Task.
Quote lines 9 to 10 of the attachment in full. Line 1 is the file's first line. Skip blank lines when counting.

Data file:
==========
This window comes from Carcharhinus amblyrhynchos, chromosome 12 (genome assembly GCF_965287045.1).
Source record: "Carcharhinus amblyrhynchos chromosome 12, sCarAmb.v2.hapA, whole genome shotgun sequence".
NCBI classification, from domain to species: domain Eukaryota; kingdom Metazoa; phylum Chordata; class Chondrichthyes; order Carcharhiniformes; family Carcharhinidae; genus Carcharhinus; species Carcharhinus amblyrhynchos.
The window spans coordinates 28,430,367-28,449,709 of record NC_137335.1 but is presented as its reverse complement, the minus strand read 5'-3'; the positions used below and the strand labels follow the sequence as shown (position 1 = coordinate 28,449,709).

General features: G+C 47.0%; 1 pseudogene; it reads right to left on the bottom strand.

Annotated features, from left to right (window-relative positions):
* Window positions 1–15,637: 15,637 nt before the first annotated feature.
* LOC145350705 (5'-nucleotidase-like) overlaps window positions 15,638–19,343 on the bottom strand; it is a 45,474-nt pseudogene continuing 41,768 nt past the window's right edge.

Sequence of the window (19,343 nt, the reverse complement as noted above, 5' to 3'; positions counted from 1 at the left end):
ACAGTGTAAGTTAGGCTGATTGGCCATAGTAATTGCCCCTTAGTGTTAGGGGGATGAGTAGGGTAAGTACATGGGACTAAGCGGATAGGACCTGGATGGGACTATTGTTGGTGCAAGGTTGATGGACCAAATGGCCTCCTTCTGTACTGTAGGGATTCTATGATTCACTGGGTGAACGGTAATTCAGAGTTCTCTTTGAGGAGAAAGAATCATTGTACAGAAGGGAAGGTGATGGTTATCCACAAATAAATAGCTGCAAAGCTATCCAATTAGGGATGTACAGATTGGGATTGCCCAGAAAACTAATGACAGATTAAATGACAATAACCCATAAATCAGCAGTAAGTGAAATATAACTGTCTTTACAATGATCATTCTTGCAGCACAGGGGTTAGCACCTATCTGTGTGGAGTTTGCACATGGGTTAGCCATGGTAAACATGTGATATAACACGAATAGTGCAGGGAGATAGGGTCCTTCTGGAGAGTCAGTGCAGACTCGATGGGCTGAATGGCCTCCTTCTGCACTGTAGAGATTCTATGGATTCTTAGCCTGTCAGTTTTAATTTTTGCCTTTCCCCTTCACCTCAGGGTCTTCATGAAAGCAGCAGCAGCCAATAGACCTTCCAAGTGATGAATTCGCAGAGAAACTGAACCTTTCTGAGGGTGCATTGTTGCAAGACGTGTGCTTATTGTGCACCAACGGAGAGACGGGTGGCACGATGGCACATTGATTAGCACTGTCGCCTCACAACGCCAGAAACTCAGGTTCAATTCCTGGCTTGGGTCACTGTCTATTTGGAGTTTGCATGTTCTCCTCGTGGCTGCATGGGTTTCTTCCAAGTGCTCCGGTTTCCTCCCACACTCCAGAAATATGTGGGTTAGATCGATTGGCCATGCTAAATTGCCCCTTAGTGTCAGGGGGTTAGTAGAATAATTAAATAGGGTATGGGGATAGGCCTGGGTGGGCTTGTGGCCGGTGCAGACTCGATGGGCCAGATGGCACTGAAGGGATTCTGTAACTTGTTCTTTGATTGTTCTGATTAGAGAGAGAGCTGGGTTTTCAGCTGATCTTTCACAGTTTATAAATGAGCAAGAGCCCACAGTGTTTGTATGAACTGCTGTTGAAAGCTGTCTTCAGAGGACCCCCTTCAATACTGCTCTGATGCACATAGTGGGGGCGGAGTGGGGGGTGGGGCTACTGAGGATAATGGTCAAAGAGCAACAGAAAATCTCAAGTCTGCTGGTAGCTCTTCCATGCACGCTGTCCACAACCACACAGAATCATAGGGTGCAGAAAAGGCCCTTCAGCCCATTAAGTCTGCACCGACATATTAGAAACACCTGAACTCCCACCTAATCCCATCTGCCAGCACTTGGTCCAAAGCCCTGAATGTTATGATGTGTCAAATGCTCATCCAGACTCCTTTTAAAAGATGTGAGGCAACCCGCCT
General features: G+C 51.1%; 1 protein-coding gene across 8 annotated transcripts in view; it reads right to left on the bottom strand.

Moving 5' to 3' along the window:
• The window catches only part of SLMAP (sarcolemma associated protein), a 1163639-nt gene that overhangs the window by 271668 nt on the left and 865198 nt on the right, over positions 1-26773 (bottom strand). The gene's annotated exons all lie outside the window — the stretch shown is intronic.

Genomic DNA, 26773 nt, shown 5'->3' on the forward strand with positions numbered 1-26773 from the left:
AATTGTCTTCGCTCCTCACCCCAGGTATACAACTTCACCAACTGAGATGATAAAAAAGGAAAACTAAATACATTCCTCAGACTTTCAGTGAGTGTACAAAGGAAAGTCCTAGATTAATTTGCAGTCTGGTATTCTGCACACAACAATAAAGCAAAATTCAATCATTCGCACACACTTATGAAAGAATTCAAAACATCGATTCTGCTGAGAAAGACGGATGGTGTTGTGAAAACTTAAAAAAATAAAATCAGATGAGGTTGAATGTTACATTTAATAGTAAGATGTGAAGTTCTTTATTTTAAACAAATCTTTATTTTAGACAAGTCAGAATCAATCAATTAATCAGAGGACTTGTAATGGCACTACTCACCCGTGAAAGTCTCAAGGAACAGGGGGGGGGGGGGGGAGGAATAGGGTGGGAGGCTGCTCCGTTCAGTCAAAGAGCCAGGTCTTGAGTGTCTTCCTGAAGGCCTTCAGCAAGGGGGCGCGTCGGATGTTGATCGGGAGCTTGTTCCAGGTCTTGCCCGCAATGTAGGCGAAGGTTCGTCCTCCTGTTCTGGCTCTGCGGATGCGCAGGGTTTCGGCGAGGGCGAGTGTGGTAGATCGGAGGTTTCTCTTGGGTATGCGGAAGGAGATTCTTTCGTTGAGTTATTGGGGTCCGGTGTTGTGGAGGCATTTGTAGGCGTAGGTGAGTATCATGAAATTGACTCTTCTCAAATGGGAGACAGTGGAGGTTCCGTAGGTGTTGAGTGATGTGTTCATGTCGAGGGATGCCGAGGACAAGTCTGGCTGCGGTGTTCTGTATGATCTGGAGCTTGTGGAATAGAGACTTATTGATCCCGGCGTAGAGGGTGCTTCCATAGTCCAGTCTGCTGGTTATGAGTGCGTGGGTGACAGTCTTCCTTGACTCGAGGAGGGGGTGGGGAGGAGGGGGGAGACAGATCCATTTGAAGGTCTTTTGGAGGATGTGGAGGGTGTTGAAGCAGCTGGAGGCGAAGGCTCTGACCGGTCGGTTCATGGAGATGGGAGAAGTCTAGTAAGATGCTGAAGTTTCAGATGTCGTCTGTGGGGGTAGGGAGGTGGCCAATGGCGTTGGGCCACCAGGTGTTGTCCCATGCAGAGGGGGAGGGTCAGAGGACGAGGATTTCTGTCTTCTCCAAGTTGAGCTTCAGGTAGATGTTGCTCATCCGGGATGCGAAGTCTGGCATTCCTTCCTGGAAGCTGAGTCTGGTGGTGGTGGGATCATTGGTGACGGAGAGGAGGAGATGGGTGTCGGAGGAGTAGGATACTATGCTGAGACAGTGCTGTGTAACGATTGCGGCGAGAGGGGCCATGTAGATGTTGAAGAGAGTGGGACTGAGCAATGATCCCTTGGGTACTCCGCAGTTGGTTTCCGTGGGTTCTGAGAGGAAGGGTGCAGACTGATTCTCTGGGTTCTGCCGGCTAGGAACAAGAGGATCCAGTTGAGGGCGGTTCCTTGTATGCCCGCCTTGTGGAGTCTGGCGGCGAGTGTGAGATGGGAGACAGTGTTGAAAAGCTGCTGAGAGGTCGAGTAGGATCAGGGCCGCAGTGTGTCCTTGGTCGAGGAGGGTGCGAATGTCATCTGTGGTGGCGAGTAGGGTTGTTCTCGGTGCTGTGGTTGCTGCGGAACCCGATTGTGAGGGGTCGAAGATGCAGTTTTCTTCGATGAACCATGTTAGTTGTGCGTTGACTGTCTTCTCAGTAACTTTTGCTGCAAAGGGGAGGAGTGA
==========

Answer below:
Sequence of the window (19,343 nt, the reverse complement as noted above, 5' to 3'; positions counted from 1 at the left end):
ACAGTGTAAGTTAGGCTGATTGGCCATAGTAATTGCCCCTTAGTGTTAGGGGGATGAGTAGGGTAAGTACATGGGACTAAGCGGATAGGACCTGGATGGGACTATTGTTGGTGCAAGGTTGATGGACCAAATGGCCTCCTTCTGTACTGTAGGGATTCTATGATTCACTGGGTGAACGGTAATTCAGAGTTCTCTTTGAGGAGAAAGAATCATTGTACAGAAGGGAAGGTGATGGTTATCCACAAATAAATAGCTGCAAAGCTATCCAATTAGGGATGTACAGATTGGGATTGCCCAGAAAACTAATGACAGATTAAATGACAATAACCCATAAATCAGCAGTAAGTGAAATATAACTGTCTTTACAATGATCATTCTTGCAGCACAGGGGTTAGCACCTATCTGTGTGGAGTTTGCACATGGGTTAGCCATGGTAAACATGTGATATAACACGAATAGTGCAGGGAGATAGGGTCCTTCTGGAGAGTCAGTGCAGACTCGATGGGCTGAATGGCCTCCTTCTGCACTGTAGAGATTCTATGGATTCTTAGCCTGTCAGTTTTAATTTTTGCCTTTCCCCTTCACCTCAGGGTCTTCATGAAAGCAGCAGCAGCCAATAGACCTTCCAAGTGATGAATTCGCAGAGAAACTGAACCTTTCTGAGGGTGCATTGTTGCAAGACGTGTGCTTATTGTGCACCAACGGAGAGACGGGTGGCACGATGGCACATTGATTAGCACTGTCGCCTCACAACGCCAGAAACTCAGGTTCAATTCCTGGCTTGGGTCACTGTCTATTTGGAGTTTGCATGTTCTCCTCGTGGCTGCATGGGTTTCTTCCAAGTGCTCCGGTTTCCTCCCACACTCCAGAAATATGTGGGTTAGATCGATTGGCCATGCTAAATTGCCCCTTAGTGTCAGGGGGTTAGTAGAATAATTAAATAGGGTATGGGGATAGGCCTGGGTGGGCTTGTGGCCGGTGCAGACTCGATGGGCCAGATGGCACTGAAGGGATTCTGTAACTTGTTCTTTGATTGTTCTGATTAGAGAGAGAGCTGGGTTTTCAGCTGATCTTTCACAGTTTATAAATGAGCAAGAGCCCACAGTGTTTGTATGAACTGCTGTTGAAAGCTGTCTTCAGAGGACCCCCTTCAATACTGCTCTGATGCACATAGTGGGGGCGGAGTGGGGGGTGGGGCTACTGAGGATAATGGTCAAAGAGCAACAGAAAATCTCAAGTCTGCTGGTAGCTCTTCCATGCACGCTGTCCACAACCACACAGAATCATAGGGTGCAGAAAAGGCCCTTCAGCCCATTAAGTCTGCACCGACATATTAGAAACACCTGAACTCCCACCTAATCCCATCTGCCAGCACTTGGTCCAAAGCCCTGAATGTTATGATGTGTCAAATGCTCATCCAGACTCCTTTTAAAAGATGTGAGGCAACCCGCCT